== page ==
As odd as it sopunds now, in 2006 when I began making hemp women’s wear, the plant was still classified as a Schedule 1 controlled substance by the US government—right alongside heroin. And that’s just one chapter in hemp’s fraught and fascinating history in America. A history that, in the 20th century, was one rife with confusion and flawed legal policy. The Hemp Industries Association offers a brief historical background here that illustrates hemp’s up-and-down fortunes. Often vilified for its poorly understood connection with marijuana, hemp staged a heroic comeback when manila rope from the East was cut off after Pearl Harbor.
Everything changed for good though in late 2018 when congress passed a farm bill that for the first time legalized cannabis strains containing less than .03 percent THC—the main cannabinoid responsible for marijuana’s psychoactive effects. Low-THC cannabis would now be termed industrial hemp. But using that umbrella term seems misleading to me.
Confusion still reigns about cannabis in all its forms: as a fiber, intoxicant, food oil and medicine. I think a lot of that confusion results from the lack of an agreed-upon vocabulary that differentiates all the ways in which cannabis is bred, grown, and used today. The recent visibility of products touting their hemp-derived CBD content underscores the need for further research into CBD’s potential benefits. It also calls for clearer language that distinguishes exactly what kind of cannabis is being discussed, whether from a social, legal, medical, agricultural, or commodity standpoint.
Hemp as a textile has been around for millennia. In colonial America, hemp fields were a familiar sight on farms. Used for everything from textiles, rope, oil and paper to medicinal uses, particularly during childbirth, hemp was a ubiquitous presence in early American life.
Getting back to recent history for a moment, though, hemp’s Schedule 1 designation was a holdover from Richard Nixon’s discredited War on Drugs launched in the 1970s. It reflected a failure to appreciate cannabis in all its forms and uses. The law establishing what would be deemed controlled substances made no botanical distinction among strains of cannabis grown for their THC-containing flowers (marijuana or recreational cannabis) and strains cultivated for their fiber and seed oil (now collectively called industrial hemp).
Here’s the thing: from a botanical standpoint, it’s all cannabis. Whether we’re talking about the many current strains and uses of hemp, or its more infamous botanical cousin, marijuana.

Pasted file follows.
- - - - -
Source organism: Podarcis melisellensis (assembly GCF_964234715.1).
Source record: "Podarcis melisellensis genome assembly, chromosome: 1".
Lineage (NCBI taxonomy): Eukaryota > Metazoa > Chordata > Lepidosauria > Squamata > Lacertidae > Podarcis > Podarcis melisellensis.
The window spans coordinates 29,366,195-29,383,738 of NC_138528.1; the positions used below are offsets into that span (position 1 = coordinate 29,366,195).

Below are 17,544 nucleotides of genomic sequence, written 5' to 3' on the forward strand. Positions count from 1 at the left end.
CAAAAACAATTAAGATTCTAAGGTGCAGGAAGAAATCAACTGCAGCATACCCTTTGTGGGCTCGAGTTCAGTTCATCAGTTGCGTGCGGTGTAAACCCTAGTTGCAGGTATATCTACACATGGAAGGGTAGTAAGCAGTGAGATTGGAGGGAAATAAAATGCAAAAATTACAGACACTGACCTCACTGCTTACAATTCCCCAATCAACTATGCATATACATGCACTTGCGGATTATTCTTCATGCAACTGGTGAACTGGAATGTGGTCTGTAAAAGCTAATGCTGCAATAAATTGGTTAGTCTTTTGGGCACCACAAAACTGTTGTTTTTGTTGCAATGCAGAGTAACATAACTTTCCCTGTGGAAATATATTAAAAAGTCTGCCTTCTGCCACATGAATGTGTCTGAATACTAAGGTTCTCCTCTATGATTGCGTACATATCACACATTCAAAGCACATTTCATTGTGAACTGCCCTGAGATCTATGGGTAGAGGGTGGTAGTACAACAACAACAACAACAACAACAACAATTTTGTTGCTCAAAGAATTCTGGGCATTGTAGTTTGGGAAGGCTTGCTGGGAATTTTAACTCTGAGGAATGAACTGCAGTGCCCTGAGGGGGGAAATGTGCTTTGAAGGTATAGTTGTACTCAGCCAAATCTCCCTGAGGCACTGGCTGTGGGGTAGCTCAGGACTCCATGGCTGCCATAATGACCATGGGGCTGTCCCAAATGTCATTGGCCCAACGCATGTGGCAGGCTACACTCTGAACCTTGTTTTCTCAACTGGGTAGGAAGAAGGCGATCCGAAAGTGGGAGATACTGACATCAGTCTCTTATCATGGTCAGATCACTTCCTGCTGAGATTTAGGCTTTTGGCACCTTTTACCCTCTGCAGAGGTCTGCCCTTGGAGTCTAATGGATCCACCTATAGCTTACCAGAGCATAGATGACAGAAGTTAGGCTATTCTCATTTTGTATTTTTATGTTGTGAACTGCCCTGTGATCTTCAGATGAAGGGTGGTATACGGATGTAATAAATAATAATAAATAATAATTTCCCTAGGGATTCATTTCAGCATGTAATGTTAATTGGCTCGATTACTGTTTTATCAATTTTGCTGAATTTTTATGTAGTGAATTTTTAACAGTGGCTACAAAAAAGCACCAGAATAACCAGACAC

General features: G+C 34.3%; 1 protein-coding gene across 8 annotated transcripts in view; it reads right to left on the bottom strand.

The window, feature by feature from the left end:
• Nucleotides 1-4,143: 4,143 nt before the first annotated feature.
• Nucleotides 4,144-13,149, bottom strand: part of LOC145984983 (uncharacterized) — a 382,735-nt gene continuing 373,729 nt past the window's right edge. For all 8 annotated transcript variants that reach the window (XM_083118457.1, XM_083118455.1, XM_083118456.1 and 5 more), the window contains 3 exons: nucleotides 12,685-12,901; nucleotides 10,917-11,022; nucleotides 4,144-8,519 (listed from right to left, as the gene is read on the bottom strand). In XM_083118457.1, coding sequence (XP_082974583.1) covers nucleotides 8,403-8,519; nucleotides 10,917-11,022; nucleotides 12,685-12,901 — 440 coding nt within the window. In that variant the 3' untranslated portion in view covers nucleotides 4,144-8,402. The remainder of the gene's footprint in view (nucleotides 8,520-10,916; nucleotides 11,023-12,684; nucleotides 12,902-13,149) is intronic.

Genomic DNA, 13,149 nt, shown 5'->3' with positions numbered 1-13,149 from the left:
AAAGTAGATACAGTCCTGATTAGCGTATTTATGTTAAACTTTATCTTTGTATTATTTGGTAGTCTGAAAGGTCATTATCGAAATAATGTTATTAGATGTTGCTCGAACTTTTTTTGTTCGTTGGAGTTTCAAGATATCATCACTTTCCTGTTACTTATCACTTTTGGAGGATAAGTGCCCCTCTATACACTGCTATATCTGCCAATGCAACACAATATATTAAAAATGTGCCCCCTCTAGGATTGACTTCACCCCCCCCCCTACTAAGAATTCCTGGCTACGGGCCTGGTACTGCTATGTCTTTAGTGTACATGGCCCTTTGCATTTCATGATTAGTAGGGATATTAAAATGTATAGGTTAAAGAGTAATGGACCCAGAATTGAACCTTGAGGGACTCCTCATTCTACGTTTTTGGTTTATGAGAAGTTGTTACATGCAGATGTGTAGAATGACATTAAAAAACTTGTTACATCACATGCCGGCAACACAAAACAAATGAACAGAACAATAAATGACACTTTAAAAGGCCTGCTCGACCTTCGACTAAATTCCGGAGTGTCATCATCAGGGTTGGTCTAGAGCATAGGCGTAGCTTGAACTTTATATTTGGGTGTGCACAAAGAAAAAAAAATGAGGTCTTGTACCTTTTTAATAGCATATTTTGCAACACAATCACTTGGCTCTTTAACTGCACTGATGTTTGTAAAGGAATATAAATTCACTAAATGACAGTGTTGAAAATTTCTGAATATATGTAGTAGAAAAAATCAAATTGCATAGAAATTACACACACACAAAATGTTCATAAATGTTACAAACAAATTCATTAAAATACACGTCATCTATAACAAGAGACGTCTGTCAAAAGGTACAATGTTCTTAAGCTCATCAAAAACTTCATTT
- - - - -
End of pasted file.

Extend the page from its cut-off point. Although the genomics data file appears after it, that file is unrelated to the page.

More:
This confusion has been furthered by marijuana advocates who sometimes blur the lines between the strains and uses of cannabis. Although marijuana is consumed by many to deal with medical and psychological conditions, its recreational use has sometimes been disguised as medical use. States adopting medical marijuana programs have been inundated with young applicants whose ages run decidedly younger than typical patients. Clearly, some of those passing through clinics set up to churn out medical cannabis prescriptions were simply out to catch a legal buzz.
The blurring of cannabis strains and uses has further compounded hemp’s legitimacy problems. Even after passage of the 2018 Farm Bill, an Oregon truck driver was jailed in Idaho in January 2019 for transporting a three-ton load of hemp. Though the hemp was certified as having less than .03 percent THC content, Idaho argued the state had no means to verify this. The case has since been settled with a plea deal but confusion and resistance to hemp’s new-won legality persists.
How the buzz on CBD is muddying the waters
The explosion of products containing CBD includes lotions, candy, coffee, soft drinks, and even a line of activewear that has CBD sewn into the clothes, supposedly to combat inflammation and pain brought on by exercise. Walking the aisles of drug stores and supermarkets today you’ll see dozens of CBD products on their shelves. Some of these products seem to be of dubious value, and serious questions need to be raised about their purity, efficacy and the growing/extraction methods used to obtain the CBD in them.
Another confusion surrounds hemp oil made from crushed seeds versus CBD oil that comes from low-THC hemp flowers. Hemp seed oil has been used for centuries as a food—one that is rich in omega 3 fatty acids. It’s also been used in everything from paints and varnishes to animal feed. Today you’ll find hemp seed oil in all sorts of products ranging from health foods to cosmetics and body care items.
One aspect of CBD products concerns me in particular. Most of them contain CBD derived from an oil obtained by concentrating cannabis resin. If the crop has been treated with systemic pesticides and herbicides, those chemicals will be concentrated right along with the CBD.